C.-based non-profit Judicial Action Group found an “objective review of Judge Pryor’s decisions in Glenn v. Anderson-Wiley leads to the conclusion that he has failed to interpret the Constitution as the framers intended.” “Accordingly, he lacks support from many conservative leaders who, like President-elect Trump, believe that Justice Scalia’s seat must be filled with a nominee who has a deep record of commitment to the Constitution.” The Glenn case centered on a claim by a man who wanted to be a woman that he suffered discrimination when he dressed as a woman and went to the office, a move his supervisor perceived as disrupting operations.
The organization reported that in the Glenn case, Pryor “concurred with the court’s opinion to create a new transgender right to employment and bathroom nondiscrimination.” But Pryor offered “no analysis of the text of the law or constitutional provisions and failed to cite one case of binding precedent from either the U. Supreme Court or the United States Court of Appeals for the Eleventh Circuit.” Specifically, Pryor concluded that the right should be created even though not one of the 16 Supreme Court cases cited addressed “transgenders.” Nor was there any precedent in the 11th Circuit.
However, in the Glenn case there was no binding Supreme Court and Eleventh Circuit precedent on ‘transsexual rights,’ which makes the case analogous to a Supreme Court case and, therefore, highly indicative of how Pryor would vote on the Supreme Court,” the action group found.
Read the history of the attacks on marriage and the family, from the days of Karl Marx and Margaret Sanger to those now pushing for mandatory recognition of same-sex “marriage,” in “Takedown: From Communists to Progressives, How the Left has Sabotaged Family and Marriage.” Pryor supported the result in the Keeton case in which Augusta State University expelled a female Christian student for refusing to engage in a “remediation” plan imposed because of her conservative and religious views on homosexuality.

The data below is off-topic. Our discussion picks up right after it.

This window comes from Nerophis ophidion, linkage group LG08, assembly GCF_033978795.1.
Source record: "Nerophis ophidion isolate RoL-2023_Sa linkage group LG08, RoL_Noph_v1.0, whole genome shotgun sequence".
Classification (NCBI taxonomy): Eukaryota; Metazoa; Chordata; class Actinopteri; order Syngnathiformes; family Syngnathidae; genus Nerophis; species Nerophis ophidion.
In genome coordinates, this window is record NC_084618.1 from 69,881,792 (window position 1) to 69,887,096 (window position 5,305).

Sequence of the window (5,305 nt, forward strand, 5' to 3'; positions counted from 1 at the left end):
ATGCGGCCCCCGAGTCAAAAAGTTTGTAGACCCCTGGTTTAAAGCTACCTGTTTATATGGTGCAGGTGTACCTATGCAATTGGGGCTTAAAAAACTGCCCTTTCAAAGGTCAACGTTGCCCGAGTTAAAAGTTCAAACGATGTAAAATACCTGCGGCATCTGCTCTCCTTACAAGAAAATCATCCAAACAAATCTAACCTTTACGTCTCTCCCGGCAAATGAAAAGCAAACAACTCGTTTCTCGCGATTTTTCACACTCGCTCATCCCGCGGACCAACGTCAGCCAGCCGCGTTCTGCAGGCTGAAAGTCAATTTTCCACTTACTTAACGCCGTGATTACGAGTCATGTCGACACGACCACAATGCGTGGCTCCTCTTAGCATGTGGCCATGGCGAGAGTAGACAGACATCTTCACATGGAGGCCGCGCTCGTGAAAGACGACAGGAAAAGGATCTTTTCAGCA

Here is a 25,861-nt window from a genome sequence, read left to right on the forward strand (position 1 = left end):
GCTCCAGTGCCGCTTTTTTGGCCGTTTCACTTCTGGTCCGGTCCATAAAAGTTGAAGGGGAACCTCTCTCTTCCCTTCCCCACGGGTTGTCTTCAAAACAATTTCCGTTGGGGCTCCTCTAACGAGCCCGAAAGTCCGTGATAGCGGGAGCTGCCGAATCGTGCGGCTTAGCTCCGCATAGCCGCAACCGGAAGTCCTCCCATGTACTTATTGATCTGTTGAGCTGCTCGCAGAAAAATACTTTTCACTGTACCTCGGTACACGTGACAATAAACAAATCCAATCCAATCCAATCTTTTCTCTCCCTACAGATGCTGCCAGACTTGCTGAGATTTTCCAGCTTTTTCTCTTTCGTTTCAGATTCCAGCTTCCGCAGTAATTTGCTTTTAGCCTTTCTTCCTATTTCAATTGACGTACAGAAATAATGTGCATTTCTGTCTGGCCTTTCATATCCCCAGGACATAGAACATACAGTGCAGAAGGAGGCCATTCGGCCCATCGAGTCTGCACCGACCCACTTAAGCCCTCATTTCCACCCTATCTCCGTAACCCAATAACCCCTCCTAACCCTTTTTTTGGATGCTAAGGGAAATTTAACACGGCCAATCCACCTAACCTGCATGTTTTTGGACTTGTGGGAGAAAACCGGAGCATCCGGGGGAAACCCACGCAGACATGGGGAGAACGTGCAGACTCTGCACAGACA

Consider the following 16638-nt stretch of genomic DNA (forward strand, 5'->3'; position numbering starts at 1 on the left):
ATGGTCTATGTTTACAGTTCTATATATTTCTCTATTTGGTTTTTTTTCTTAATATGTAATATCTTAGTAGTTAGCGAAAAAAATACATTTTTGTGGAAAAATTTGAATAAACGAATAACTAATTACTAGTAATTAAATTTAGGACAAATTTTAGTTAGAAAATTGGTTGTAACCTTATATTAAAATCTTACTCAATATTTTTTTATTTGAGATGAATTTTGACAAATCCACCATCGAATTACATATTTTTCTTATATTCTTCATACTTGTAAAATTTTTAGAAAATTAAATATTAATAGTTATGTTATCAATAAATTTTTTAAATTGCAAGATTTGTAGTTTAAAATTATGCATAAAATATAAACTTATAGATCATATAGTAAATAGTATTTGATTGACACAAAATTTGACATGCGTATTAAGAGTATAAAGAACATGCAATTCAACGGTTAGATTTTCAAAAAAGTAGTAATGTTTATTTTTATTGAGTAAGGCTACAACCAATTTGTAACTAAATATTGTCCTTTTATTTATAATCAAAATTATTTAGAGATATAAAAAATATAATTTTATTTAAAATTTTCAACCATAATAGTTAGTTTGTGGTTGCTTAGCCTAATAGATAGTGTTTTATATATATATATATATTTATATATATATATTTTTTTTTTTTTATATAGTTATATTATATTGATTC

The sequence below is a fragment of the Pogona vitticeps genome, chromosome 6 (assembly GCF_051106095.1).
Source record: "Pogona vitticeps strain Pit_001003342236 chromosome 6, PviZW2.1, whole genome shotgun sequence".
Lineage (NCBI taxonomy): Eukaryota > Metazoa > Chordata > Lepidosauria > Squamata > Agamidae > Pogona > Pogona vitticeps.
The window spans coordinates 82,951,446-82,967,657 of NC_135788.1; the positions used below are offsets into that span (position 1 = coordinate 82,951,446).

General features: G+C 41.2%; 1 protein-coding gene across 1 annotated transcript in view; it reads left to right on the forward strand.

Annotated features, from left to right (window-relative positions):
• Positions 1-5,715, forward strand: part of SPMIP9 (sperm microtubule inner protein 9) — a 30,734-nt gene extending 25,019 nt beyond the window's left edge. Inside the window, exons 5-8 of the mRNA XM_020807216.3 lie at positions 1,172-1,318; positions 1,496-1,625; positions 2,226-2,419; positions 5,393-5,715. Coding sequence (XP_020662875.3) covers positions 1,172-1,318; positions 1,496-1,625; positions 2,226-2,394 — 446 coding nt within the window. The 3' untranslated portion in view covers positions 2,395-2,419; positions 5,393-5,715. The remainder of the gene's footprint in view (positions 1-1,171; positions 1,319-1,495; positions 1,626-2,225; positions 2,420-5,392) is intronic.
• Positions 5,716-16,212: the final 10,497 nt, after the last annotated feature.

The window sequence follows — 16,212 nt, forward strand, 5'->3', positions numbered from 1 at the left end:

Ask Victor Lopez, a 17-year-old transgender male, what it was like when he got his period at the age of 8, and he’ll tell you a wrenching story about locking himself in his room for hours, crying and hiding from his family. The onset of menarche made him feel disgusting and terrified, as though his body had dragged him through someone else’s puberty, he says, and there was nothing he could do to stop it.
“Preteen and adolescence were some of my most messed-up years,” says Lopez, who adds that he has always felt like a boy.
And while hormone-based therapy can delay puberty, very few people even know it exists, or if they do, can afford to pay out of pocket for the treatment, which is expensive and typically isn’t covered by insurance.
In Houston, even if a gender nonconforming child is able to delay puberty, the city’s transgender community will not be protected by the Houston Equal Rights Ordinance (HERO).
Up to date information guide and directory - LGBT pride events, parades, nightlife, video, entertainment, GLBT community celebrations, cocktails, lounges, cruise bars, disco, karaoke, country western, clubs, drag, tea-dance, festivals, dance bars, nightspots, party bars, nightclubs, pubs, bars, and sports bars. “There was another transgender shot multiple times somewhere else recently.People think transgenders are monsters, when really we just want to be accepted.” Milan further said of her sister, “She was such a loving person, and we didn’t know anybody that would want to hurt her.Her sister identified her as Jazz Alford, 30, of High Point, N. Like many trans murder victims, she was African-American.“Her death was a huge hit for the LGBT community,” her sister Toya Milan, also a transgender woman, told AL.com, a website for several Alabama newspapers.Alabama police are investigating a string of crimes against transgender women, including the 22nd reported transgender homicide of 2016.